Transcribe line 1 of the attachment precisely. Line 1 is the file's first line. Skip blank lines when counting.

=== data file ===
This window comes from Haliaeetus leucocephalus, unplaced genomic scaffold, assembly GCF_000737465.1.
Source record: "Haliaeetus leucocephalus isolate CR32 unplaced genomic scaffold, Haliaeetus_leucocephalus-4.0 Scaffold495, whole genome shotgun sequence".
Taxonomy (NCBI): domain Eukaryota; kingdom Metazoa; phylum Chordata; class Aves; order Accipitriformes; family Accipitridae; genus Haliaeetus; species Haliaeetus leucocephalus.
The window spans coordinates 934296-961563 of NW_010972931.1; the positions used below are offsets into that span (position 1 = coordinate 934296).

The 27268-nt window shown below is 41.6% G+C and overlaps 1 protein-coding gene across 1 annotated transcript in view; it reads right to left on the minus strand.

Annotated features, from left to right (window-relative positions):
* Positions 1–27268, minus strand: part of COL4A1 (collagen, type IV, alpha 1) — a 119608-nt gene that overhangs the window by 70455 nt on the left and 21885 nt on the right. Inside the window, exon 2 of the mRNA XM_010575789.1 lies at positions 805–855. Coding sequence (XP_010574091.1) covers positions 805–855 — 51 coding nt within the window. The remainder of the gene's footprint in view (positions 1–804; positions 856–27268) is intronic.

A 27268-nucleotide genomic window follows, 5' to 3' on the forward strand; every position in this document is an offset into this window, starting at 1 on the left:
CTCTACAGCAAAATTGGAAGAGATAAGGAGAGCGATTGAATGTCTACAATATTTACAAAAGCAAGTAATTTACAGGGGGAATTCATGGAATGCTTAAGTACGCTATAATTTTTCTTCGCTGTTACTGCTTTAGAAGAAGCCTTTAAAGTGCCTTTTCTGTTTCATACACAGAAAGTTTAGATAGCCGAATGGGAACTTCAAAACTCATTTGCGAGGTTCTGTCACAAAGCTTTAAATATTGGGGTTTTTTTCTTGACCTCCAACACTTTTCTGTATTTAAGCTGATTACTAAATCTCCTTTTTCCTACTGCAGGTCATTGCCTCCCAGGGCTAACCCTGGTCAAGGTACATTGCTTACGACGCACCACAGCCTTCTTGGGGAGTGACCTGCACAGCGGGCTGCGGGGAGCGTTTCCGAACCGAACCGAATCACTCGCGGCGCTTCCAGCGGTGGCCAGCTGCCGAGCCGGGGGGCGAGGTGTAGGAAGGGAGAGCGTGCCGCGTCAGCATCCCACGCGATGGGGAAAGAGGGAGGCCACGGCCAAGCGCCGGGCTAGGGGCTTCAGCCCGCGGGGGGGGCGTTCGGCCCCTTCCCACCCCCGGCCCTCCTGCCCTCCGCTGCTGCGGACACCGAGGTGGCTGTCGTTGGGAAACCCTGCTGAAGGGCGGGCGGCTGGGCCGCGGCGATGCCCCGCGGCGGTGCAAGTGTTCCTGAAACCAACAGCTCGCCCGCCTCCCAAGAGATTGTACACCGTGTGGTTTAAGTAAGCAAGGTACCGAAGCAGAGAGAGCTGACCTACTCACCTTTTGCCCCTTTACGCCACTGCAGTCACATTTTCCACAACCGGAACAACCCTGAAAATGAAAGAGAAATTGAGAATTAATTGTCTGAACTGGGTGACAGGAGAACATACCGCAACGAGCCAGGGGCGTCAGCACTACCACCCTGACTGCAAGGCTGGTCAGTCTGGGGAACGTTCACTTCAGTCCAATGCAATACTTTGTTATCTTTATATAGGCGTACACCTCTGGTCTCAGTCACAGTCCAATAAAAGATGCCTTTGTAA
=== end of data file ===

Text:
This window comes from Haliaeetus leucocephalus, unplaced genomic scaffold, assembly GCF_000737465.1.